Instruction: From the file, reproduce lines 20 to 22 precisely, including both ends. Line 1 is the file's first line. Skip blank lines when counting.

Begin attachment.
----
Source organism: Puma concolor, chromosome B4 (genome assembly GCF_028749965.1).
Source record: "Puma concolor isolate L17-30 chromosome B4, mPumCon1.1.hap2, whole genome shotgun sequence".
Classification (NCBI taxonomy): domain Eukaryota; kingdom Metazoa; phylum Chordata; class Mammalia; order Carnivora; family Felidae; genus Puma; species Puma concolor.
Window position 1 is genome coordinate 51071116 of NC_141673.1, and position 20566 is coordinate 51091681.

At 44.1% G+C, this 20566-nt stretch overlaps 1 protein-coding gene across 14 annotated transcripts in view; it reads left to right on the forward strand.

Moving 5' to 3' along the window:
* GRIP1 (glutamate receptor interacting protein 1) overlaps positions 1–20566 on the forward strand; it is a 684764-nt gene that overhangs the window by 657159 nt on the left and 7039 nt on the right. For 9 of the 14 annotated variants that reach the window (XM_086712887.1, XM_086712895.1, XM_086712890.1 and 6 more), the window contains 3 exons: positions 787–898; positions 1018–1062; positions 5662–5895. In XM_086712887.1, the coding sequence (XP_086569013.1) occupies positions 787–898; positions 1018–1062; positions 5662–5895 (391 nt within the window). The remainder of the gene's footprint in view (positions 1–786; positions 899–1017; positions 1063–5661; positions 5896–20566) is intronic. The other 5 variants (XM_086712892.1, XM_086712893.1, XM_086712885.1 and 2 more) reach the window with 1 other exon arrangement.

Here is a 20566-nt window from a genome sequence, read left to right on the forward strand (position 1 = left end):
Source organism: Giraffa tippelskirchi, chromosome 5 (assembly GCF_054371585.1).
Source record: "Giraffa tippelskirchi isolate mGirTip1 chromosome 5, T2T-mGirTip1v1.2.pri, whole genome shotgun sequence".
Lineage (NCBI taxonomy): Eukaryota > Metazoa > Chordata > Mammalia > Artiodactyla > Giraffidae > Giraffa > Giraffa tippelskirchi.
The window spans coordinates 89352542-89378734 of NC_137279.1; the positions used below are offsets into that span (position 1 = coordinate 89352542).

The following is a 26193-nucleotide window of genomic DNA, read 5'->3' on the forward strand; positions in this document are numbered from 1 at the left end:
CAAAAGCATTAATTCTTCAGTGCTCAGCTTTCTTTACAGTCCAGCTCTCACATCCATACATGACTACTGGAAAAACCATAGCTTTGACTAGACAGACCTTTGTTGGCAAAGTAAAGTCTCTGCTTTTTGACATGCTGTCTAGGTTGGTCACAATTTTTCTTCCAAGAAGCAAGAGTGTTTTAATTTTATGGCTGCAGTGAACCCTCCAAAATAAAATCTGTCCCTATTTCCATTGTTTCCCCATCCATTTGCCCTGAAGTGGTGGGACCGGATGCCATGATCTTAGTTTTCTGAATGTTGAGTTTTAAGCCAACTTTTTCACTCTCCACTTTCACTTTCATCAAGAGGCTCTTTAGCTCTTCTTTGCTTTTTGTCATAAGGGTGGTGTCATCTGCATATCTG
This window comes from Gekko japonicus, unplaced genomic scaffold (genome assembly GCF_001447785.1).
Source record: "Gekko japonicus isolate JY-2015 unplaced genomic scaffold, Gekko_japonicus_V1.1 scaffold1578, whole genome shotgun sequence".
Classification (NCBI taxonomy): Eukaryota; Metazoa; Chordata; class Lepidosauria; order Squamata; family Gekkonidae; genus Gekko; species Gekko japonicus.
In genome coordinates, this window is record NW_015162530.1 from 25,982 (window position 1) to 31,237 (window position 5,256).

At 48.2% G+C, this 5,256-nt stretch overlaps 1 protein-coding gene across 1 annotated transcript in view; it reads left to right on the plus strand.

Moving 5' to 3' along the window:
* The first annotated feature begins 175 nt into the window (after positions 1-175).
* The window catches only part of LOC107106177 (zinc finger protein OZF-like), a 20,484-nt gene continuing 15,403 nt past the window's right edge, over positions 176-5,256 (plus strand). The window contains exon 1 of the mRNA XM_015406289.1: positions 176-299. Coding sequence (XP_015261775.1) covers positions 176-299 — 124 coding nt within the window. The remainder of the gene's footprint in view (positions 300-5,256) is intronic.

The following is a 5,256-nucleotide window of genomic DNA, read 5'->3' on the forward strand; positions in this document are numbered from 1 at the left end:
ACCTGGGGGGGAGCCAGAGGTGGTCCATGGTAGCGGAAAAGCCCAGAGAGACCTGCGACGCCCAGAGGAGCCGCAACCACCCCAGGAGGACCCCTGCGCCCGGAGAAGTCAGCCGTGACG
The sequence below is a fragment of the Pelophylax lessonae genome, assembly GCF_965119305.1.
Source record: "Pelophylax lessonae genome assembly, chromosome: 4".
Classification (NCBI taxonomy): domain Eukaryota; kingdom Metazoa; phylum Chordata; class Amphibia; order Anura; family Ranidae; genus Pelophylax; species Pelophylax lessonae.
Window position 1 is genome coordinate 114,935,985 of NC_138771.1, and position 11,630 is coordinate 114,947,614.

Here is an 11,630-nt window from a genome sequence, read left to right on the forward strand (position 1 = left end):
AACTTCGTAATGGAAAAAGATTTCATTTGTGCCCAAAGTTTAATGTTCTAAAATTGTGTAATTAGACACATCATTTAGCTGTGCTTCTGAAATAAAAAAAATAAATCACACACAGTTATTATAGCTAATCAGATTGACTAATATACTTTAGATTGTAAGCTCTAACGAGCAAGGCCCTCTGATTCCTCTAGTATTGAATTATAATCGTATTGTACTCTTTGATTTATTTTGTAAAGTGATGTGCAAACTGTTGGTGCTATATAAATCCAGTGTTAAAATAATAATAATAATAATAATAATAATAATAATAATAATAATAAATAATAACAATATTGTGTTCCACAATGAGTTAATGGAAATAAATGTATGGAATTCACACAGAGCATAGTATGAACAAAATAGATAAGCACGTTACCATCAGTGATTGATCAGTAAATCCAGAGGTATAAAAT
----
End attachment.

Moving 5' to 3' along the window:
* The first annotated feature begins 175 nt into the window (after positions 1-175).
* The window catches only part of LOC107106177 (zinc finger protein OZF-like), a 20,484-nt gene continuing 15,403 nt past the window's right edge, over positions 176-5,256 (plus strand). The window contains exon 1 of the mRNA XM_015406289.1: positions 176-299. Coding sequence (XP_015261775.1) covers positions 176-299 — 124 coding nt within the window. The remainder of the gene's footprint in view (positions 300-5,256) is intronic.